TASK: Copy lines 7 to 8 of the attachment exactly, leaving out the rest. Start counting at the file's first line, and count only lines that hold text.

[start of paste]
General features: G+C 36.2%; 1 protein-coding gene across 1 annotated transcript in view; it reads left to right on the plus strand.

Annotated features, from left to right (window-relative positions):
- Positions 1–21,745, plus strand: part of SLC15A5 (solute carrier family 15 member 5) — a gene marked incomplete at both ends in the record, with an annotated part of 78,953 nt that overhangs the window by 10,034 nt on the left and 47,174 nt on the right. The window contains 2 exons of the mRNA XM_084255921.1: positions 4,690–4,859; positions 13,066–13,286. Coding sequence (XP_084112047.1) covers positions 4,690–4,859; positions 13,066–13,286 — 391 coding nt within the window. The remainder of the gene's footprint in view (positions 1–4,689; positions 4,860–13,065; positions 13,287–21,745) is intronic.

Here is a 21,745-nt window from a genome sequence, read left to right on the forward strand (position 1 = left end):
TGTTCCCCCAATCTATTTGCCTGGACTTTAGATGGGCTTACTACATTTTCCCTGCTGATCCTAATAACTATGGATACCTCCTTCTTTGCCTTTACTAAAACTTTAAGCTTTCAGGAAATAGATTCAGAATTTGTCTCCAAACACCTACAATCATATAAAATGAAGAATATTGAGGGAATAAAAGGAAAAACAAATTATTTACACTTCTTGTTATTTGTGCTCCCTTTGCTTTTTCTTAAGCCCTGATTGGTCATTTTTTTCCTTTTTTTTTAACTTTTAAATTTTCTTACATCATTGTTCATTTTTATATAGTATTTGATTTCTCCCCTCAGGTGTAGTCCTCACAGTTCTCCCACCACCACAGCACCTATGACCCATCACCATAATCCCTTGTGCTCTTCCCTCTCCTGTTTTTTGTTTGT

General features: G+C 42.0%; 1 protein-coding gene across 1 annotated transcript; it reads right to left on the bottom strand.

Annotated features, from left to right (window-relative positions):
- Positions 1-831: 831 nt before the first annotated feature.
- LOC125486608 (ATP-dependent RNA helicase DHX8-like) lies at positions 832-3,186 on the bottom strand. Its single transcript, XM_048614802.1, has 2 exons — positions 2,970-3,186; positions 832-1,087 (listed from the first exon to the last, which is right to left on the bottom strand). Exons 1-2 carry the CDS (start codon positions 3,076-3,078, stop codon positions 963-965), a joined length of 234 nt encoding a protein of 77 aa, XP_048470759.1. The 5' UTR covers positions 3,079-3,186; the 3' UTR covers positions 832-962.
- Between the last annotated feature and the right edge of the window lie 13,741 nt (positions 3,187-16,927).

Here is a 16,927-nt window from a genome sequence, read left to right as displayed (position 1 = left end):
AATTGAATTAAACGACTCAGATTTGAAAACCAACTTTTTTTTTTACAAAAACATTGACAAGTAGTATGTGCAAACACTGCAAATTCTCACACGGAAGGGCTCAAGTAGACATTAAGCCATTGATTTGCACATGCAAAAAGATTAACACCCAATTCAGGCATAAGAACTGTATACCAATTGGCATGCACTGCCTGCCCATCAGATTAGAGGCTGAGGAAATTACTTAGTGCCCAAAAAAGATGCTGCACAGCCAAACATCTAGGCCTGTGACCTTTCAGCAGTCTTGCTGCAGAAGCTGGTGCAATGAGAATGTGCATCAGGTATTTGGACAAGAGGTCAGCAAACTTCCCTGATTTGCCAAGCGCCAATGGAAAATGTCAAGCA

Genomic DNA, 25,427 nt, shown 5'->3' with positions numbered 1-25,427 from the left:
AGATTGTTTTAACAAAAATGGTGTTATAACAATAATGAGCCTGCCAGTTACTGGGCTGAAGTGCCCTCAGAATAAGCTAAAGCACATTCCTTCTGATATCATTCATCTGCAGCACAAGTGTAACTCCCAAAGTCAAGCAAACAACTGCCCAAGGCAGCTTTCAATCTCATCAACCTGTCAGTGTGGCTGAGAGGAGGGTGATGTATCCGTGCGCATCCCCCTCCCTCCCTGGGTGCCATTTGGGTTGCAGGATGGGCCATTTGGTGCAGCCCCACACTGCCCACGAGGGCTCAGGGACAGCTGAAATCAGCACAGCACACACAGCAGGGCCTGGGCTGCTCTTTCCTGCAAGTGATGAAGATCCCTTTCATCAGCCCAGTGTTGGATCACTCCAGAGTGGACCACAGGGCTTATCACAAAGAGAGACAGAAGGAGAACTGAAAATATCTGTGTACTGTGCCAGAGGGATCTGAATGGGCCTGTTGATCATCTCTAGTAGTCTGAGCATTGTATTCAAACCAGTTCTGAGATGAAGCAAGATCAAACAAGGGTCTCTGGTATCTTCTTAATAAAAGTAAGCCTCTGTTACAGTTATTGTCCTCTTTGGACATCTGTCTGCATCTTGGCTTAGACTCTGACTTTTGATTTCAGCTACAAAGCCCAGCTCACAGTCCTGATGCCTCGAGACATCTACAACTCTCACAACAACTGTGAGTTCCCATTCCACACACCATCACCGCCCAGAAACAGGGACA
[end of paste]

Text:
Annotated features, from left to right (window-relative positions):
- Positions 1-831: 831 nt before the first annotated feature.